This residence has an excellent view towards the mountains, as well as the park that extends to the other side of the mountain. It has been built in the lower part of the mountain, in a red zone, since there is danger of landslides, which is why the structure of the middle of the second floor was made to resist the pressure of the earth due to these natural occurrences.
It has been designed by Keitaro Muto of the architectural firm Keitaro Muto Architects in the city of Gifu, Gifu Prefecture, Japan in 2017, and covers a total area of 162 square meters. Its interior consists of a rough concrete structure, which has a rustic appearance that tries to connect with the exterior landscape.
Part of the level opens to the mountain landscape, as well as the park, through a cantilever. Although some of the interior spaces are not connected to some exterior spaces, an opening was created as a negative-positive relationship to bring them closer to the mountain. This allows all spaces to be easily filled with natural light, and the greenery existing outside the mountain area that surrounds it to be appreciated from the interior.
By Magaly • May 24, 2018
This construction, belonging to a young couple who, after suffering for several years the harsh winters of the area, decided that it was time to do something to remedy the situation by renovating the house and turning it into a thermally comfortable home. It is located in Linden, Australia, and covers an area of 273 square meters.
In 2017, Blue Eco Homes and Thornton & Blake of the architectural firm Alexander Symes Architect, went to work and tried to reuse as much as possible of the existing form, services and structure, to reduce waste and manage costs, while shaping the project. The clients originally wanted to maintain the two existing pavilions: one for the accommodation of guests and the other for auxiliary spaces and create a new home to the east, increasing the space to accommodate a family.
The close proximity of the natural scrubland meant that the outer casing had to be robust and incombustible to meet the highest level of forest fire protection construction established, so that the house is effectively wrapped in the zincalume lining (a metallic coated sheet steel) with fire protection.
The design and construction teams worked in an integrated manner, the result is a very elaborate house that celebrates its natural environment and offers a comfortable home with little operational energy.
By Magaly • May 10, 2018
Nowadays it has become a trend to go to the gym or partake in activities offered in centers dedicated to the physical exercises. Every day more people care about their health and exercise is one of the ways to keep healthy while at the same time taking care of the physical aspect of the body.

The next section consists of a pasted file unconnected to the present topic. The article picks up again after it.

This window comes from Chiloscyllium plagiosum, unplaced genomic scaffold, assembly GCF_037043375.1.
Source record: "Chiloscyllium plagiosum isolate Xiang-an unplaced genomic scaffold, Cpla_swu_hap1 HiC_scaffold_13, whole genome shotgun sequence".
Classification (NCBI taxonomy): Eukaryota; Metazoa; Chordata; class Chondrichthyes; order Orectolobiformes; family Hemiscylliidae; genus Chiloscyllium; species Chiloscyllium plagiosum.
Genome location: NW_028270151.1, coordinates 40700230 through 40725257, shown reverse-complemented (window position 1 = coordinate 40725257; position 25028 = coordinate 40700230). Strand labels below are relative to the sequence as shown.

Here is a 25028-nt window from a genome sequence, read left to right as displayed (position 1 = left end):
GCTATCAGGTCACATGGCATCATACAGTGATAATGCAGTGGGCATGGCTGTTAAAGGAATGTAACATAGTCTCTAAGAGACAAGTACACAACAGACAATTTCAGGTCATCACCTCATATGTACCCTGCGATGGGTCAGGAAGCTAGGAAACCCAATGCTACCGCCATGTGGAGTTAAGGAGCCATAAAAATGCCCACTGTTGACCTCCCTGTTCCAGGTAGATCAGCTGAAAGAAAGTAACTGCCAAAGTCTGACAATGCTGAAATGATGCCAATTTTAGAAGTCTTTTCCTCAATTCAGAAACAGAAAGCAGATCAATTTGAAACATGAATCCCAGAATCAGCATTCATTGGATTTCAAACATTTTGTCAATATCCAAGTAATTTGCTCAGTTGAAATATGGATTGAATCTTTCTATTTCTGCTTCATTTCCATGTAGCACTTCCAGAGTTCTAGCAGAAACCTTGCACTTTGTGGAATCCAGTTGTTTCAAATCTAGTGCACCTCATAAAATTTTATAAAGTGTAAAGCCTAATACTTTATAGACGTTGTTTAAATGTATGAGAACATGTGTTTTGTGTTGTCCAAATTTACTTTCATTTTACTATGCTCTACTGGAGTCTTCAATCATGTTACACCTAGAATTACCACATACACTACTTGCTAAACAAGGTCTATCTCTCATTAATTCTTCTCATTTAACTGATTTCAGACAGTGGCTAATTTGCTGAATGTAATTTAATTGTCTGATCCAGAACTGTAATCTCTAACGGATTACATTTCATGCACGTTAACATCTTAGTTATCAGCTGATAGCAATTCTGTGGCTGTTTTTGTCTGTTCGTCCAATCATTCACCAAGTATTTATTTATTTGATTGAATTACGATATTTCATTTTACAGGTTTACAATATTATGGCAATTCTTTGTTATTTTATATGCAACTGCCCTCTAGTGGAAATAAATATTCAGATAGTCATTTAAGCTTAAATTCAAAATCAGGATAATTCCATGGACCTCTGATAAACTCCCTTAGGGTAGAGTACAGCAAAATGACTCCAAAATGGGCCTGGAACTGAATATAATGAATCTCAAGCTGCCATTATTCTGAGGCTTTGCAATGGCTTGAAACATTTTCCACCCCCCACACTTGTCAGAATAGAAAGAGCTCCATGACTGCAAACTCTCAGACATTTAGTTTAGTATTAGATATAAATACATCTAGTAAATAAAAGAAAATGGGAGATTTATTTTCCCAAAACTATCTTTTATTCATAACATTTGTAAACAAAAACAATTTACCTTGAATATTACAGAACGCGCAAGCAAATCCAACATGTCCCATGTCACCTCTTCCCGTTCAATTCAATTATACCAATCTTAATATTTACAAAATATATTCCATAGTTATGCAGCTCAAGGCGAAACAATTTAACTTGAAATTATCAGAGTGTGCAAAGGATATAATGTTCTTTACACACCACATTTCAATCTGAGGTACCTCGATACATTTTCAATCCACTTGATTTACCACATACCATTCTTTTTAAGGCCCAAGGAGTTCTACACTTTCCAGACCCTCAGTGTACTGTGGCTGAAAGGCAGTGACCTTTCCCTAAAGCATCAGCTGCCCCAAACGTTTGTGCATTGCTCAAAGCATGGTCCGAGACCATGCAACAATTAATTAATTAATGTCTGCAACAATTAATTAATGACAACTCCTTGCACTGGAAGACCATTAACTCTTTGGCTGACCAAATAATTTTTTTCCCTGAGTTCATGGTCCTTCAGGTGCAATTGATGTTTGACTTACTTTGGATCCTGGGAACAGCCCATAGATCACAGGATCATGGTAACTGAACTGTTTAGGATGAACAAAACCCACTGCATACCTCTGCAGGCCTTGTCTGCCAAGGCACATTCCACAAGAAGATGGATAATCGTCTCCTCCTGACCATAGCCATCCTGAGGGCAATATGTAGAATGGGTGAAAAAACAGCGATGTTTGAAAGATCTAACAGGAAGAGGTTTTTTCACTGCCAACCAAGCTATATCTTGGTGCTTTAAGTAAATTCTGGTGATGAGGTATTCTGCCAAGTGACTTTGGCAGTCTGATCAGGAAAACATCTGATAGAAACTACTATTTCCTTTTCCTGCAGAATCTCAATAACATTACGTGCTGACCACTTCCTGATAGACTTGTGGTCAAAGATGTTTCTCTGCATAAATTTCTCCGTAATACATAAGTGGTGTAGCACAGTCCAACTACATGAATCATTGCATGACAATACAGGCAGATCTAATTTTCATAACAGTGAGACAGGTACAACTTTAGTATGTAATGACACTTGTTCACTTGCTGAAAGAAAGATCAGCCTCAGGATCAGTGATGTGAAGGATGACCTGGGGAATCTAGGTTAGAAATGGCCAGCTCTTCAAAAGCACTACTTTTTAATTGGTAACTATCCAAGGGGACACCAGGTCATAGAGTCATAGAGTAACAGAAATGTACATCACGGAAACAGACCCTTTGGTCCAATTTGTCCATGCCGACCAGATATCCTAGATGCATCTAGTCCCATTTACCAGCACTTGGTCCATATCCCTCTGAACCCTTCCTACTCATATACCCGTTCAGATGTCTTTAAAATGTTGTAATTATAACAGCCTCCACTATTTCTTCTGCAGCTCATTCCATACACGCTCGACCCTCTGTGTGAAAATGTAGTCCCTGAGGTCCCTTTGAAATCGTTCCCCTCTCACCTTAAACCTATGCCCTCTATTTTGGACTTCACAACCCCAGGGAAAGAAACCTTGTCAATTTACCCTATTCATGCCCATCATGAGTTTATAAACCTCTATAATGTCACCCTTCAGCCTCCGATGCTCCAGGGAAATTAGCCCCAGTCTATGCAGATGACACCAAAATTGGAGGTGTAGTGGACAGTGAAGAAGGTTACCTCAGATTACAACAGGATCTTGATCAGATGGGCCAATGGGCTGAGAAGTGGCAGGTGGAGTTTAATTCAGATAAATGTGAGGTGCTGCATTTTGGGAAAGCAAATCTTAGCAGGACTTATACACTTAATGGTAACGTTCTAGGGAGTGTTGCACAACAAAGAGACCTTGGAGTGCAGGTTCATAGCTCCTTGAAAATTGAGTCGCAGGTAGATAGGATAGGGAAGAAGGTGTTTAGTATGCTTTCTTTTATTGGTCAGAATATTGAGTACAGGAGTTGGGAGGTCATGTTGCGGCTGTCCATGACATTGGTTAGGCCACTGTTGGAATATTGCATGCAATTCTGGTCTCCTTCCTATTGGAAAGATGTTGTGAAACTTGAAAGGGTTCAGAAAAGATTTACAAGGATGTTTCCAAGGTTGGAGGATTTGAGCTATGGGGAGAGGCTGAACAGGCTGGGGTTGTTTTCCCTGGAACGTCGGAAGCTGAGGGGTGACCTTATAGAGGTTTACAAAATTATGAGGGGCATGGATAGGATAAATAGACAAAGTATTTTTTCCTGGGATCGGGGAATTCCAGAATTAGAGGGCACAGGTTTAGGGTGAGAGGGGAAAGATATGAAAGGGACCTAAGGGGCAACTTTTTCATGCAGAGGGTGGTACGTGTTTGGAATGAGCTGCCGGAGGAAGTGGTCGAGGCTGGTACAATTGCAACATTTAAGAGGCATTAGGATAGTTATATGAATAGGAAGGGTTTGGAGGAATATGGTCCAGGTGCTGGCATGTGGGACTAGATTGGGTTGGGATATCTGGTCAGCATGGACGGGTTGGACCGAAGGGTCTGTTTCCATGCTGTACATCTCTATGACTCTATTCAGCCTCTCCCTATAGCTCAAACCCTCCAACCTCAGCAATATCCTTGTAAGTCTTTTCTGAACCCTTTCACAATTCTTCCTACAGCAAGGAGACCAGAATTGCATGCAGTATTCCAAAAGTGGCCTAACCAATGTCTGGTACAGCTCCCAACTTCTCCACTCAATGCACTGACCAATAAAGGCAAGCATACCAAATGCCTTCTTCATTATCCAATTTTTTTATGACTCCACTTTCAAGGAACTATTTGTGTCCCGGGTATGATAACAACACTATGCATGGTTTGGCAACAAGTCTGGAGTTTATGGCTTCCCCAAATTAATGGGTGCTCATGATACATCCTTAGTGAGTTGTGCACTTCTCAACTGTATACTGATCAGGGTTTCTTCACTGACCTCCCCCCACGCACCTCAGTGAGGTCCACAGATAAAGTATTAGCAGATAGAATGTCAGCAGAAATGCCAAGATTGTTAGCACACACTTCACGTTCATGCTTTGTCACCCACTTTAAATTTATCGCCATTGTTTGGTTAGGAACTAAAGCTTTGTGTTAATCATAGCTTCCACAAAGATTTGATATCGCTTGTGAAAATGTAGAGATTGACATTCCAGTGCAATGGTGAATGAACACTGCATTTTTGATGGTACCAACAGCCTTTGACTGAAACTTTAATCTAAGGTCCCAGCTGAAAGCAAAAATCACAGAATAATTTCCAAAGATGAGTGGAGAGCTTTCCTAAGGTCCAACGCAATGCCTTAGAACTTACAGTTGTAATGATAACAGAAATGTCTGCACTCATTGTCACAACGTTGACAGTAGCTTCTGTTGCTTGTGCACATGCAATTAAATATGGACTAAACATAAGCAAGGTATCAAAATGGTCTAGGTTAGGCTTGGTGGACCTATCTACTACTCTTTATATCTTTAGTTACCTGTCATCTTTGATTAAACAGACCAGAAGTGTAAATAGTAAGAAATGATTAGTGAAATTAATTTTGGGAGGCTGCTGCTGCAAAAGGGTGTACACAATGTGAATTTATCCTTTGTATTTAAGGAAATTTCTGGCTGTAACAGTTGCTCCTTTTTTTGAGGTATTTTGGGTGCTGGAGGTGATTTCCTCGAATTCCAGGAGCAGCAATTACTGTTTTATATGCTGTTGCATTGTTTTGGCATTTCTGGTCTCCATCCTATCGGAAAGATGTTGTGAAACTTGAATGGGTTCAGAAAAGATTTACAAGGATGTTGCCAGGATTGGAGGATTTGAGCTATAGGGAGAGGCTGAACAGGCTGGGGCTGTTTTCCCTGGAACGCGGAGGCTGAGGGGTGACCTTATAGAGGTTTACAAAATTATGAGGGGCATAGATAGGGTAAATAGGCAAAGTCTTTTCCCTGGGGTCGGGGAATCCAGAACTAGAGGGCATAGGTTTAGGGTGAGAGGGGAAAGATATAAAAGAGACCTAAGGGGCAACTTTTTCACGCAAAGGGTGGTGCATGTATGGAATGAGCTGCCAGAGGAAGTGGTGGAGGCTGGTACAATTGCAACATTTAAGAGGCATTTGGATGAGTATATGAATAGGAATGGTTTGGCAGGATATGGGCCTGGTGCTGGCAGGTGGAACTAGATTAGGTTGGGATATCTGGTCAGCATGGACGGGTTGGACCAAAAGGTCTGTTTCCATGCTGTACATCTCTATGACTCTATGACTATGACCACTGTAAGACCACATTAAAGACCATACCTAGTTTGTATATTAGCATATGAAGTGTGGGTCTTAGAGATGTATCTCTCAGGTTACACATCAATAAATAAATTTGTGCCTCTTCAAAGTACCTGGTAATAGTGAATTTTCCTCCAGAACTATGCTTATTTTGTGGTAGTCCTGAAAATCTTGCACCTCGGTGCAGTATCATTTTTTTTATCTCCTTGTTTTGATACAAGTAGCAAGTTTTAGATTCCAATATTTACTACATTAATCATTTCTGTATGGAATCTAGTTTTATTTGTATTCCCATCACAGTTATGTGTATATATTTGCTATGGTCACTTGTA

It is not only young people who come to this type of place, but older people have also started to worry about keeping up their body activity by carrying out continuous and constant exercise, which leads many of them to enroll in all kinds of gyms.
This one in particular offers spinning, or fixed bike exercise, which has been shown to be one of the most complete exercises, since a great number of muscles are activated at the same time.
This is a perfect example of a more than adequate space for such activities, as well as a place that provides clients with a workout in a suitable and comfortable atmosphere that they can enjoy.
This exercise center was recently opened and is located at 24 Rue Chauchat, in Paris, France. It covers an area of 260 square meters and was designed by the architectural firm DAS-studio, under architects Felix de Montesquiou, Alexandre Goinard, and François Cattoni.
By Magaly • May 3, 2018
This cabin undoubtedly has an interior that is marked by the rustic quality of the materials used – mostly wood in its rawest state, brick, and stone, a combination that always gives us as a result a warm and cozy atmosphere, as it almost automatically grants spaces a feeling of home and comfort.
It is located in Limone PIemonte, in Italy, and was designed by Luca Soave of the firm Interior Design JCC. The ceiling, which is built in waves that form arches, is completely made out of brick, giving the space a marked sense of character without making it too dark.
For me, and I am sure that for many other people, a rustic atmosphere is welcoming, as it brings a feeling of belonging to the place, and feeling like we can relax completely in them. Nevertheless, in its furniture we see a touch of a very current style. In the dining room, the chairs keep a modern touch that perfectly fits with the table of thick wood and creates a cozy space.
The kitchen, made completely out of wood, was equipped with modern appliances to provide all the imaginable comforts.
Stairs made of thick wood that form a single piece from beginning to end seem to float in the air. We find the same in the bedrooms, where contemporary beds with modern lamps in platinum metal illuminate the spaces without subtracting for a second the charm that the rustic details give them.